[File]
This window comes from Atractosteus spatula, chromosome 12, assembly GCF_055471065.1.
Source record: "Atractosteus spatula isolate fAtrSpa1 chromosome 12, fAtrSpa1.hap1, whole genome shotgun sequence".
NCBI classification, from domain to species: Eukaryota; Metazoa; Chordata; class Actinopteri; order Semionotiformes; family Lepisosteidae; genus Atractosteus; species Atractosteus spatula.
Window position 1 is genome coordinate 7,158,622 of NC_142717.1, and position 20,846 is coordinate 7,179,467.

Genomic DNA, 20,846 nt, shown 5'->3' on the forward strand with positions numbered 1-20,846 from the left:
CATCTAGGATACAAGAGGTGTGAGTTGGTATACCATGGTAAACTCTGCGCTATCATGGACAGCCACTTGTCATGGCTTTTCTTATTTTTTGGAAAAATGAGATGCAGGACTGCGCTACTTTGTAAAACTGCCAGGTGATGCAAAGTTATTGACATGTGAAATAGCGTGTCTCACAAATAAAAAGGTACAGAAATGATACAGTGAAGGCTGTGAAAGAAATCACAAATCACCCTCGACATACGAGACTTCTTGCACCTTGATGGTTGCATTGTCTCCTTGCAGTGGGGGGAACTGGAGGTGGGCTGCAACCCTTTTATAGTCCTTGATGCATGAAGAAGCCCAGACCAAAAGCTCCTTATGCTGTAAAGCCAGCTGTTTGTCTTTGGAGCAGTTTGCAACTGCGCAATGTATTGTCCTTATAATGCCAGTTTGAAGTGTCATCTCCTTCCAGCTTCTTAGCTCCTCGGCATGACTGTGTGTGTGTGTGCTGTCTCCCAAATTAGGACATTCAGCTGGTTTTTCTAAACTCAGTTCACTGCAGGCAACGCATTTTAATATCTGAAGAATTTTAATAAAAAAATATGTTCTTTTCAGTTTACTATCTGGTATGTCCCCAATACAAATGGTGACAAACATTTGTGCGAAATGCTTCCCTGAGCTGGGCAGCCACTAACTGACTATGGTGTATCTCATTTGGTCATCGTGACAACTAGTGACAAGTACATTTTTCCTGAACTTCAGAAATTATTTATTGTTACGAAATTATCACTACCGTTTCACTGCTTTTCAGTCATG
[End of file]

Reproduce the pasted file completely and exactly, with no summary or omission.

This window comes from Atractosteus spatula, chromosome 12, assembly GCF_055471065.1.
Source record: "Atractosteus spatula isolate fAtrSpa1 chromosome 12, fAtrSpa1.hap1, whole genome shotgun sequence".
NCBI classification, from domain to species: Eukaryota; Metazoa; Chordata; class Actinopteri; order Semionotiformes; family Lepisosteidae; genus Atractosteus; species Atractosteus spatula.
Window position 1 is genome coordinate 7,158,622 of NC_142717.1, and position 20,846 is coordinate 7,179,467.

Genomic DNA, 20,846 nt, shown 5'->3' on the forward strand with positions numbered 1-20,846 from the left:
CATCTAGGATACAAGAGGTGTGAGTTGGTATACCATGGTAAACTCTGCGCTATCATGGACAGCCACTTGTCATGGCTTTTCTTATTTTTTGGAAAAATGAGATGCAGGACTGCGCTACTTTGTAAAACTGCCAGGTGATGCAAAGTTATTGACATGTGAAATAGCGTGTCTCACAAATAAAAAGGTACAGAAATGATACAGTGAAGGCTGTGAAAGAAATCACAAATCACCCTCGACATACGAGACTTCTTGCACCTTGATGGTTGCATTGTCTCCTTGCAGTGGGGGGAACTGGAGGTGGGCTGCAACCCTTTTATAGTCCTTGATGCATGAAGAAGCCCAGACCAAAAGCTCCTTATGCTGTAAAGCCAGCTGTTTGTCTTTGGAGCAGTTTGCAACTGCGCAATGTATTGTCCTTATAATGCCAGTTTGAAGTGTCATCTCCTTCCAGCTTCTTAGCTCCTCGGCATGACTGTGTGTGTGTGTGCTGTCTCCCAAATTAGGACATTCAGCTGGTTTTTCTAAACTCAGTTCACTGCAGGCAACGCATTTTAATATCTGAAGAATTTTAATAAAAAAATATGTTCTTTTCAGTTTACTATCTGGTATGTCCCCAATACAAATGGTGACAAACATTTGTGCGAAATGCTTCCCTGAGCTGGGCAGCCACTAACTGACTATGGTGTATCTCATTTGGTCATCGTGACAACTAGTGACAAGTACATTTTTCCTGAACTTCAGAAATTATTTATTGTTACGAAATTATCACTACCGTTTCACTGCTTTTCAGTCATG